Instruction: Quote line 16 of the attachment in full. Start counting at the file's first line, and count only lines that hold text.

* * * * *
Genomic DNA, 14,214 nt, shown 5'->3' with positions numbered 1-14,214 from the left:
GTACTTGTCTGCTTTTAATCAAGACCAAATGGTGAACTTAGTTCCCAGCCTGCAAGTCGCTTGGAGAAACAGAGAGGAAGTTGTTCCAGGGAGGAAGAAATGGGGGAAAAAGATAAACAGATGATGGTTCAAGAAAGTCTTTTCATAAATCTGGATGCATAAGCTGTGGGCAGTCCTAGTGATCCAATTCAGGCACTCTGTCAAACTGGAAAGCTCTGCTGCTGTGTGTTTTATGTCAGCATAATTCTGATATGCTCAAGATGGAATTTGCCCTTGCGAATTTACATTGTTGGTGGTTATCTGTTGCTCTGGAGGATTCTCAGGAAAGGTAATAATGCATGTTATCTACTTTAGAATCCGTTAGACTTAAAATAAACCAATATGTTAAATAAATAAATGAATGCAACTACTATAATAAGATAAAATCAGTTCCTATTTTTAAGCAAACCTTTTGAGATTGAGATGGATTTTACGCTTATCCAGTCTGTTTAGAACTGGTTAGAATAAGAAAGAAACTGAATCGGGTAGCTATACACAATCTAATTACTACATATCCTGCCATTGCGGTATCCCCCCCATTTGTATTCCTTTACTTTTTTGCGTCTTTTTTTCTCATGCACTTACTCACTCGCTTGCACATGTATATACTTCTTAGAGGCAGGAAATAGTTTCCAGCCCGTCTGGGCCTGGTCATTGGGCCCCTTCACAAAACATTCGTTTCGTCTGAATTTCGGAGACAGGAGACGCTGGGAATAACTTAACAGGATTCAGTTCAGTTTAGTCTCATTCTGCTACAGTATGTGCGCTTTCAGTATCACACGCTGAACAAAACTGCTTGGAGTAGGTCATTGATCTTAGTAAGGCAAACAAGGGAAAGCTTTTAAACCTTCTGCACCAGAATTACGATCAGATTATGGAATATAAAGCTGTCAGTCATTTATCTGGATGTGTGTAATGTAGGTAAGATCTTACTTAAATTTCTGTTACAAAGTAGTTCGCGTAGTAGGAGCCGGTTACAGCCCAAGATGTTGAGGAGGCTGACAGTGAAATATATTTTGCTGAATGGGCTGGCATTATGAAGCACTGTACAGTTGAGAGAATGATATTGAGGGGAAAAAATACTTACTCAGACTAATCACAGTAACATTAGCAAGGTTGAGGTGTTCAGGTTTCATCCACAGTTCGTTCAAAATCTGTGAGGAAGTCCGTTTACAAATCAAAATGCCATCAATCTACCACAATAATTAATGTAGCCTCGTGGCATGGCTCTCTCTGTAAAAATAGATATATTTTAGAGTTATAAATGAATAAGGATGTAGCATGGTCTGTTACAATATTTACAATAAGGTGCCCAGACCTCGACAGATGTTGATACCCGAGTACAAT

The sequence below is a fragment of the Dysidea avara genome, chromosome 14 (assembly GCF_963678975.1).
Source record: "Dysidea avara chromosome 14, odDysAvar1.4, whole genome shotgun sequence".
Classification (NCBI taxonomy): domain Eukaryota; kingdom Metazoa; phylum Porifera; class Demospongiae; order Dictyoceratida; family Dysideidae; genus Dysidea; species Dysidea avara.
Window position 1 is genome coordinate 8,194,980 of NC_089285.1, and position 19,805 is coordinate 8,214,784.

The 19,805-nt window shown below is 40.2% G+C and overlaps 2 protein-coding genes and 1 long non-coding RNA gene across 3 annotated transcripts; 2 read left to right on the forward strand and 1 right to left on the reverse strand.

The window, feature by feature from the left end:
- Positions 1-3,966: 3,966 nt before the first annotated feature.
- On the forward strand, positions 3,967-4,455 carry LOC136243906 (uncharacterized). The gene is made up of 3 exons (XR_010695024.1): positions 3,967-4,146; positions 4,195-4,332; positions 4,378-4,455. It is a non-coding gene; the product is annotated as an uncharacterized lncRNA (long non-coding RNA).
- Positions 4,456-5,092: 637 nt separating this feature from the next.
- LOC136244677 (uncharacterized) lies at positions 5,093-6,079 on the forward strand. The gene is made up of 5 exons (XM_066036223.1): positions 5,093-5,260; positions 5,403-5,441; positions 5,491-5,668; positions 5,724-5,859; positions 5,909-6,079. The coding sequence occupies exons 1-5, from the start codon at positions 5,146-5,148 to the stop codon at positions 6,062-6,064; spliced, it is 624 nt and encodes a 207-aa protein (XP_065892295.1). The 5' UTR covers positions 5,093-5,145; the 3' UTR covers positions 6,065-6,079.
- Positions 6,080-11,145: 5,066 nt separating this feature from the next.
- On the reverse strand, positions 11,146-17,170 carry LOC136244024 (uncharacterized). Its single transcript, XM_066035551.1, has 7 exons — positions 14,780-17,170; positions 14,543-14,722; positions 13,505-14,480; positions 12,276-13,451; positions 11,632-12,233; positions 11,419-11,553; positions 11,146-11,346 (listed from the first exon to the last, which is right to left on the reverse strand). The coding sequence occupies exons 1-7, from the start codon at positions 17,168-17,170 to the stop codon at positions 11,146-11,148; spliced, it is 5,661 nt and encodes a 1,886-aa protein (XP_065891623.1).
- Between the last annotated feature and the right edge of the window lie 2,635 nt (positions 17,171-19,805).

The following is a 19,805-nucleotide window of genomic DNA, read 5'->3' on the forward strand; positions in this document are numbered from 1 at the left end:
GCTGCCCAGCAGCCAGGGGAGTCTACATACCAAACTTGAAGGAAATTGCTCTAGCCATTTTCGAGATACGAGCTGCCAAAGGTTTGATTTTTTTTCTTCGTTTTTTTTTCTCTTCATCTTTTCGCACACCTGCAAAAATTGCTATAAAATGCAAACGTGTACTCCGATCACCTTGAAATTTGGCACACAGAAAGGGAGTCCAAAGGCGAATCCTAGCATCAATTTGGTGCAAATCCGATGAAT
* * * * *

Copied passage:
The following is a 19,805-nucleotide window of genomic DNA, read 5'->3' on the forward strand; positions in this document are numbered from 1 at the left end: